Flying robots also known as drones, are unmanned arial vehicles (UAV's) either controlled by ‘pilots’ from the ground or increasingly, autonomously following a pre-programmed mission through software-controlled flight plans in their embedded systems working in conjunction with GPS.  UAVs have most often been associated with the military but they are also used for search and rescue, surveillance, traffic monitoring, weather monitoring and firefighting,Agriculture among other things the use of drones has grown quickly in recent years. 
Nature is inspiring the design of the next generation of drones, or flying robots, that could eventually be used for everything from military surveillance to search and rescue.
In the journal Bioinspiration and Biomimetics, 14 research teams reveal their latest experimental drones.
They include a robot with bird-like grasping appendages, and some that form a robo-swarm or flock.
The developments are inspired by birds, bats, insects and even flying snakes.
Aerial robotics expert Prof David Lentink, from Stanford University in California, says that this sort of bio-inspiration is pushing drone technology forward, because evolution has solved challenges that drone engineers are just beginning to address.
"There is no drone that can avoid a wind turbine," he told BBC News. "And it is very difficult for drones to fly in urban environments," where there are vast numbers of obstacles to navigate, and turbulent airflow to cope with.
Even the humble pigeon, Prof Lentink said, "flies where drones still can't".
Some advances published in the journal directly demonstrate how these challenges can be overcome.
Others simply show, in very fine detail, exactly how flying animals achieve what they do. And such insights - for example, looking at how tiny insects stabilise themselves in turbulent air - will help inform future drone design.
To mimic what Prof Lentink described as insects' "amazing capability of flight in clutter ", one team of researchers, from the University of Maryland, engineered sensors for their experimental drone based on insects' eyes.
These "eyes" are actually miniature cameras connected to an on-board computer that is programmed to steer the drone away from surrounding objects.
Another team of researchers from the University of Pennsylvania has engineered a raptor-like appendage for a drone, enabling it to grasp objects at high speeds by swooping in like a bird of prey.
Among the work focusing on unravelling the mysteries of insect, bird and bat flight, was an experiment by researchers at the University of North Carolina - tethering a moth inside a lab-based tornado chamber.
Footage of the flying insect revealed how it twisted its wings to compensate for the unstable, swirling air.
Another team led by Prof Kenny Breuer at Brown University built an eerily accurate robotic copy of a bat wing, demonstrating the wing's remarkable range of movement and flexibility. This is largely thanks to the thin wing membrane that is unique to bats.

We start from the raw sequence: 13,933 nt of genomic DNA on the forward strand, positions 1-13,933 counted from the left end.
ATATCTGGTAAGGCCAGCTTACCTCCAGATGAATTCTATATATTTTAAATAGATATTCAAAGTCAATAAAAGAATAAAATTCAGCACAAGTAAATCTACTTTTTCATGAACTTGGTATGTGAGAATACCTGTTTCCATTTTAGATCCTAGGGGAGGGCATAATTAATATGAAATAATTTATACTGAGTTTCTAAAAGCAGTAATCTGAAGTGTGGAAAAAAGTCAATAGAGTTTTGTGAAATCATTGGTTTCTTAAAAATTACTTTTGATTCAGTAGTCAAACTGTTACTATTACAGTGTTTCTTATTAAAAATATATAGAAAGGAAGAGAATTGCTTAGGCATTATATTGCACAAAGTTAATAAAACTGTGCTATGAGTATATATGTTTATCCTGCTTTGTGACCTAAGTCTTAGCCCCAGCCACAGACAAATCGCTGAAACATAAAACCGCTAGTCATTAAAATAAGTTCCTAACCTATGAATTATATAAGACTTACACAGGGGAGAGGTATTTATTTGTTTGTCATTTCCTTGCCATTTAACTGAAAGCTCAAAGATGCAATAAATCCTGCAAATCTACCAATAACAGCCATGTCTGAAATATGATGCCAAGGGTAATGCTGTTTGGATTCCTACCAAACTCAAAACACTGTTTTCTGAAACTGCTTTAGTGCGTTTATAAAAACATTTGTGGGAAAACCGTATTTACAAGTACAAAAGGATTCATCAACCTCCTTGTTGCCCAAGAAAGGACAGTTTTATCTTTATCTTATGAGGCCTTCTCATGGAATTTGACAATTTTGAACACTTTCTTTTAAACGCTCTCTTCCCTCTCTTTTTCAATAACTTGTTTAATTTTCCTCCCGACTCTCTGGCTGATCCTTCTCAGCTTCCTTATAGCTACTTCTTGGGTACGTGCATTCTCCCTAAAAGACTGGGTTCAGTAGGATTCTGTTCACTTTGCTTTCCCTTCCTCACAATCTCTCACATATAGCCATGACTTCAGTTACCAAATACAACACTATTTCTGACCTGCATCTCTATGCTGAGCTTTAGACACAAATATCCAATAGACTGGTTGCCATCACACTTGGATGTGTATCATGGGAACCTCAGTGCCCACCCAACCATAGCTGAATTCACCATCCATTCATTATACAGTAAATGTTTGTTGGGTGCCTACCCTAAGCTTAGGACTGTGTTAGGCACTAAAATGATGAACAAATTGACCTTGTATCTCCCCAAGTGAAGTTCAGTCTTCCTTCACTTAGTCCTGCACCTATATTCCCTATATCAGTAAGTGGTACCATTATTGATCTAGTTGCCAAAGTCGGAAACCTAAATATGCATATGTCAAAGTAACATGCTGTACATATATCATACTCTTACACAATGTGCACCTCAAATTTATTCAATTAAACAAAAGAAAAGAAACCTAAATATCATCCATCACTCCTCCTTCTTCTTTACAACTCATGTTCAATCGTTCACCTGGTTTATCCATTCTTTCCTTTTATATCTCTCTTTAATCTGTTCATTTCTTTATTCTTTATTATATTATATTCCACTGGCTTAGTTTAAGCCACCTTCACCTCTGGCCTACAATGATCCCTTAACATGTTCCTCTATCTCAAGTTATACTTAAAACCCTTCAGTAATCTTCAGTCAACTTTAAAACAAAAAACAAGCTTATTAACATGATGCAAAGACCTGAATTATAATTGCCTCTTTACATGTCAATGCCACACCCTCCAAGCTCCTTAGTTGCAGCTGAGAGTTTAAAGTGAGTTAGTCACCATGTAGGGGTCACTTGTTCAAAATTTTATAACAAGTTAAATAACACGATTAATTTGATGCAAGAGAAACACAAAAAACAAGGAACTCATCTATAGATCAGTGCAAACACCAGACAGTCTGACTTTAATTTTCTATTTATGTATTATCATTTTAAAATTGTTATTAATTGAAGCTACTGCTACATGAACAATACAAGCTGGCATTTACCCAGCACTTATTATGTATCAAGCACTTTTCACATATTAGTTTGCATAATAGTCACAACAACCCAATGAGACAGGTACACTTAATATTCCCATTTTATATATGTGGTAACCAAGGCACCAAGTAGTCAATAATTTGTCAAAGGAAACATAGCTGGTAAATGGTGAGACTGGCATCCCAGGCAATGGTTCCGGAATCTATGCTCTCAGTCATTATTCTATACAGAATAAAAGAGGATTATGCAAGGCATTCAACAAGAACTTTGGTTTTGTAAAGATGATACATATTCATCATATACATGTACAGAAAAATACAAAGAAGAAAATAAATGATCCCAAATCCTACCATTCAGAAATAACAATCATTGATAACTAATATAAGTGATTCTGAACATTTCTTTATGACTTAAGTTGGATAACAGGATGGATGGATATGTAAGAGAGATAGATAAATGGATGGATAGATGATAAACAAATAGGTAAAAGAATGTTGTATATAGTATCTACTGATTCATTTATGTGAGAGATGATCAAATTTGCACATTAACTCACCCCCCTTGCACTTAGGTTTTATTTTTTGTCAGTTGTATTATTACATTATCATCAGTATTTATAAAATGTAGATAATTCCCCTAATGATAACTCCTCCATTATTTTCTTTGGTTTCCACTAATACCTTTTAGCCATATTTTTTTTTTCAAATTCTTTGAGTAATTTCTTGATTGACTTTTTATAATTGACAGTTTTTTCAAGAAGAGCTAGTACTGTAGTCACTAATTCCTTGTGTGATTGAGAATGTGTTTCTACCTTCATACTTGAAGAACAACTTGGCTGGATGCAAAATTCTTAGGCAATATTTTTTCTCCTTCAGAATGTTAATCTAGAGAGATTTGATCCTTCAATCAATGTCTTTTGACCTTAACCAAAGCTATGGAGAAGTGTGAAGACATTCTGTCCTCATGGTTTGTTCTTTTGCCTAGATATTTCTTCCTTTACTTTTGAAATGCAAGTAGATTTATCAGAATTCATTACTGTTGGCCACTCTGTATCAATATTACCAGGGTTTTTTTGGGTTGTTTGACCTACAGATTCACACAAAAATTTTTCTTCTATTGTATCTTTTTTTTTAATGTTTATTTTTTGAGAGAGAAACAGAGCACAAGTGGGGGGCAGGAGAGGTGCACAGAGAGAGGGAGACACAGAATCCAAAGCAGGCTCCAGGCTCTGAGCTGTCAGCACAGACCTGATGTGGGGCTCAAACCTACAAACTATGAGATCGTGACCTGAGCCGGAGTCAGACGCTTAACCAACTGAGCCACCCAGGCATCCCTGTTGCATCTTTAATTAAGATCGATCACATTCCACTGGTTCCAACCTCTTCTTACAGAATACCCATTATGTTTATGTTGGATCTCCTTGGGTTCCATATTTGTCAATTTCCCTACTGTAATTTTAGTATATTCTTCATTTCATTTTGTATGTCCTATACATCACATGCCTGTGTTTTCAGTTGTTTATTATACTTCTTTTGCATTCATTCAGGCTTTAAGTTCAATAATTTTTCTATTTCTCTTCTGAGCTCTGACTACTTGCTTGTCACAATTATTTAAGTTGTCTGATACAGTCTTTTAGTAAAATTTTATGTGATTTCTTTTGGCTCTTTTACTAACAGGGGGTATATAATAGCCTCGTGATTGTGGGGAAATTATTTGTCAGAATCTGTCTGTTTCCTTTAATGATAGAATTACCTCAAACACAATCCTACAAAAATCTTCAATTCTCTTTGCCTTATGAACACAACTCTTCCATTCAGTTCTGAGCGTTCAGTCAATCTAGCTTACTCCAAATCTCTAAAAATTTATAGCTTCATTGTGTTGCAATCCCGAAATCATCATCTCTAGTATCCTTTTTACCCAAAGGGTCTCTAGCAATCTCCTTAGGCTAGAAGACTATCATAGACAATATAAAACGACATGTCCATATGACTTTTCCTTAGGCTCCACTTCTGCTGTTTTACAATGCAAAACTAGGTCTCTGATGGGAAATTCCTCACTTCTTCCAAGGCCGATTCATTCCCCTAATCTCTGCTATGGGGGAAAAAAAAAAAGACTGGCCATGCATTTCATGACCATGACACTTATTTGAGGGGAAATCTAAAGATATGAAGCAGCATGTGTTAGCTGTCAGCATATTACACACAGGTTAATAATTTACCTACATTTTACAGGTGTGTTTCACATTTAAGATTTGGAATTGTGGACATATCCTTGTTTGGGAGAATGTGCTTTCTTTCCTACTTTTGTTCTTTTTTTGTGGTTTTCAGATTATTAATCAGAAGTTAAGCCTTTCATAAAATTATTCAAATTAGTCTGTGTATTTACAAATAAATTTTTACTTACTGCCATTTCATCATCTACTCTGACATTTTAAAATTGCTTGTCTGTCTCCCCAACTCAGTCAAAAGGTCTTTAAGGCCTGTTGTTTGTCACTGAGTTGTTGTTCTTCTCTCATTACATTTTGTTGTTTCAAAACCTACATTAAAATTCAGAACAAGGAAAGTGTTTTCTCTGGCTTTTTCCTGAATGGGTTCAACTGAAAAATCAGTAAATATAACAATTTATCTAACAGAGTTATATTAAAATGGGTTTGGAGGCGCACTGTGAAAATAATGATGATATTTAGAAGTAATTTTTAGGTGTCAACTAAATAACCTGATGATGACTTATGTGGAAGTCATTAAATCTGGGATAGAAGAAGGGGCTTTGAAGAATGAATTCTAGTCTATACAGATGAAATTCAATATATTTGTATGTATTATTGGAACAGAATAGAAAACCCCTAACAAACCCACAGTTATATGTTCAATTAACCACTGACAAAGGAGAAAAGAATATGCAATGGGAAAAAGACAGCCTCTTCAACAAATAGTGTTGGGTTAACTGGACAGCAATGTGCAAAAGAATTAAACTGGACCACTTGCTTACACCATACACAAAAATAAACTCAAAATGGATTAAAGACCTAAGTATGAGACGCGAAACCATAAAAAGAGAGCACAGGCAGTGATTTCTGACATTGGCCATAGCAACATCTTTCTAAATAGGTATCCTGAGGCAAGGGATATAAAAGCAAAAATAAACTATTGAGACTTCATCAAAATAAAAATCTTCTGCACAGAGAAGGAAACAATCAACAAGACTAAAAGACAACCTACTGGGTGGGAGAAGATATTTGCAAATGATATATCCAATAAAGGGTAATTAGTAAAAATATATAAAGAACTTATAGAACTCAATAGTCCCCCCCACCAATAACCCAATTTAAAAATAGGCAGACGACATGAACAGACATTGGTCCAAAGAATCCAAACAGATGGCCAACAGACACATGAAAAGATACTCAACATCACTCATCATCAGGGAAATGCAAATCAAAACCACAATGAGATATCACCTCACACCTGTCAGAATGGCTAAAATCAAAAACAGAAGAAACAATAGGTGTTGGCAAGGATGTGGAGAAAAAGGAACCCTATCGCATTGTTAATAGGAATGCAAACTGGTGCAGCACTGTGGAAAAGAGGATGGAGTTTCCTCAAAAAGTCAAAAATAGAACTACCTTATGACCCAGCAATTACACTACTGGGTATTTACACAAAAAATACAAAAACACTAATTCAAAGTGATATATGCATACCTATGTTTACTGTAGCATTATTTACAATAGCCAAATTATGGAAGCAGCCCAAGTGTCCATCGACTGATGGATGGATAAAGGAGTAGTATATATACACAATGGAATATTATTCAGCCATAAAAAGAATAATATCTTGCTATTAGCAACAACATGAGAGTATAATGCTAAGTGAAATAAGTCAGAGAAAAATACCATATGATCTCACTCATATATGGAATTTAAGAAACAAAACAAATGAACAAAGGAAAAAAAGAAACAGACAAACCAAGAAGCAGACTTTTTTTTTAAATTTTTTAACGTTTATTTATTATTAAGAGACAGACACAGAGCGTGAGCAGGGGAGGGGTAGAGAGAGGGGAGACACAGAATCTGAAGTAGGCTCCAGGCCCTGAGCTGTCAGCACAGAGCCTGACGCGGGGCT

Membrane-based bat wings are of particular interest to drone engineers, because they are so tolerant of impact.
"They deform instead of breaking," explained Prof Lentink. "They are also adapting better to the airflow because they're so flexible."
Dr Mirko Kovac is director of the aerial robotics laboratory at Imperial College, London. His team is currently working on robots that can "perch" on trees and other objects, enabling drones to become "mobile networks of sensors".
"I'm very excited about the future of this field," he told the BBC.
"There are a lot of tasks that we can do with flying robots, such as sensing pollution, observing and protecting wildlife, or we could use them for search and rescue operations after tsunamis."
There are already many drones in commercial use. In the UK, for example, the regulator, the Civil Aviation Authority (CAA), has issued around 50 permissions, essentially drone-operating licences, in just the last year to commercial operators. This allows them to fly their drones in UK airspace.
The vast majority of these are for aerial photography, and current regulations state that drone operators must have visual contact with their vehicle.
A CAA spokesperson told BBC News that, at the moment, "drones could not be allowed to go off and fly out of the operator's sight".
"There isn't the technology in place to allow them to avoid airborne obstacles," the CAA continued, adding that the authority was watching drone development closely in order to "develop regulation in tandem with technology".
And, as these demonstrations highlight, bio-inspired technology is beginning to allow flying robots to do far more than capture footage or pictures from the air.
Dr Kovac commented: "It's important that the applications benefit humanity.
"We must take the responsibility to built robots that are beneficial to society and used in an ethical and positive way."
Prof Graham Taylor from the University of Oxford's animal flight group added that engineers still had a long way to go before they were able to achieve the feats that animals were capable of.
"The depth of our understanding of the biological systems greatly exceeds the depth of our ability to exploit the underlying principles in engineered systems," he explained to BBC News. "So whilst the promise is great, it remains early days for the field."